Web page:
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Muscle-bone interaction as a prerequisite for bone health

Rittweger, Jörn (2013) Muscle-bone interaction as a prerequisite for bone health. HiS 2013, July 7-12th, Cologne.

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Abstract

Bone loss is a well-established problem in astronauts, and so is loss of muscle mass and strength. Whilst involvement of dietary and endocrine factors is undoubted, the specific localization of bone losses in the lower extremity suggests a mechanical cause directly related to the absence of gravity. Ample evidence demonstrates that bones adapt themselves to forces imposed on them (so-called mechanoadaptation), and biomechanical analyses suggest that the greatest forces arise from muscle contractions. It is therefore proposed that microgravity-related bone loss is an effect of reduced musculoskeletal forces. In order to further elucidate this potentially important link, the division of space physiology of the DLR institute has undertaken three strands of experiments. Firstly, the Hephaistos, a novel orthotic device was developed in order to suppress calf muscle contractions, but maintain gravitational and mass-inertial loading of the tibia. Wearing this device leads to bone losses from the distal tibia within the order of magnitude of bed rest, suggesting that muscular contractions are relevant to the maintenance of bone. The second set of experiments assessed bone deformation in vivo in temporal relation to muscle contractions. Implanting bone screws armed with optical marker clusters and assessing tibia deformation with high-resolution optical motion capturing yielded that posterior bending and torsion were the most prominent deformation regimens. Moreover, hopping and jumping yielded substantially greater tibia deformation than walking, running or weightlifting. Thirdly, computer simulations demonstrate that torsion is of particular importance for mechanoadaptation in long bones. These recent studies have furthered our understanding of the mechanical environment that bones are exposed to. As expected, muscle contractions are the ultimate source for the greatest bone forces. More surprisingly, results from these experiments suggest that not only the magnitude, but also the direction of bone deformation regimens must be expected to play a meaningful role. With regards to countermeasure exercise, the present data suggest that treadmill running, bicycling and traditional weightlifting generate tibia deformation regimens that are inferior to plyometric and impact-based exercise, and that therefore countermeasures available on board the ISS are of limited value for bone maintenance.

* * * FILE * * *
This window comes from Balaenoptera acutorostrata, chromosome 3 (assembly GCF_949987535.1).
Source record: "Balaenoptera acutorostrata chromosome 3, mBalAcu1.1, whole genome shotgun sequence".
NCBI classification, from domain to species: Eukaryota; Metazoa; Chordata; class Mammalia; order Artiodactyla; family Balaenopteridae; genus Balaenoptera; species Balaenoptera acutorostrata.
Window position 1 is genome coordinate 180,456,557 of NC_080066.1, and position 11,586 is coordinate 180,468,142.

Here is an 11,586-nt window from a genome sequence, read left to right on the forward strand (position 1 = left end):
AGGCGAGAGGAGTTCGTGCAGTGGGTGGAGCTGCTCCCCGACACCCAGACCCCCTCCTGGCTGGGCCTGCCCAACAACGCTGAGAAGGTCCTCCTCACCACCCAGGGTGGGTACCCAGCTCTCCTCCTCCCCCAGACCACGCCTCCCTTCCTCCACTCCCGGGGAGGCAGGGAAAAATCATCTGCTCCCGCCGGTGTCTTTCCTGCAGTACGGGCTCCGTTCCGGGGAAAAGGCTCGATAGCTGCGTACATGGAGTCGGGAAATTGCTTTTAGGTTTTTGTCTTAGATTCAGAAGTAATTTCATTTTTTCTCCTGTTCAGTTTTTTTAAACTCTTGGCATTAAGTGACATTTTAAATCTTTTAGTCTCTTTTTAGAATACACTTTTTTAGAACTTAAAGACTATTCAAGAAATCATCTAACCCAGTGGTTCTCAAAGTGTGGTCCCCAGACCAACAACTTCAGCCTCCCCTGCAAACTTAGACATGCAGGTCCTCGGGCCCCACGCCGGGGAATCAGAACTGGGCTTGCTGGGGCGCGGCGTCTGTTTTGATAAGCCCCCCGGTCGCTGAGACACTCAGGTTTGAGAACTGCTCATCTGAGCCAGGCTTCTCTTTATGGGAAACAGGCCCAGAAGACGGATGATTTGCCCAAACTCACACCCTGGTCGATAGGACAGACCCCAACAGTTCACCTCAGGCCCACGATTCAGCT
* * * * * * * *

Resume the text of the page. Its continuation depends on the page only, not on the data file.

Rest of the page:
Item URL in elib:https://elib.dlr.de/88097/
Document Type:Conference or Workshop Item (Speech)
Title:Muscle-bone interaction as a prerequisite for bone health
Authors:
AuthorsInstitution or Email of AuthorsAuthors ORCID iD
Rittweger, Jörnjoern.rittweger (at) dlr.deUNSPECIFIED
Date:2013
Refereed publication:No
Open Access:No
Gold Open Access:No
In SCOPUS:No
In ISI Web of Science:No
Status:Published
Keywords:Muscle; Bone; Interaction
Event Title:HiS 2013
Event Location:Cologne
Event Type:international Conference
Event Dates:July 7-12th
Organizer:DLR
HGF - Research field:Aeronautics, Space and Transport
HGF - Program:Space
HGF - Program Themes:other
DLR - Research area:Raumfahrt
DLR - Program:R - no assignment
DLR - Research theme (Project):R - no assignment
Location: Köln-Porz
Institutes and Institutions:Institute of Aerospace Medicine > Space Physiology
Deposited By: Becker, Christine
Deposited On:13 Feb 2014 09:14
Last Modified:13 Feb 2014 09:14

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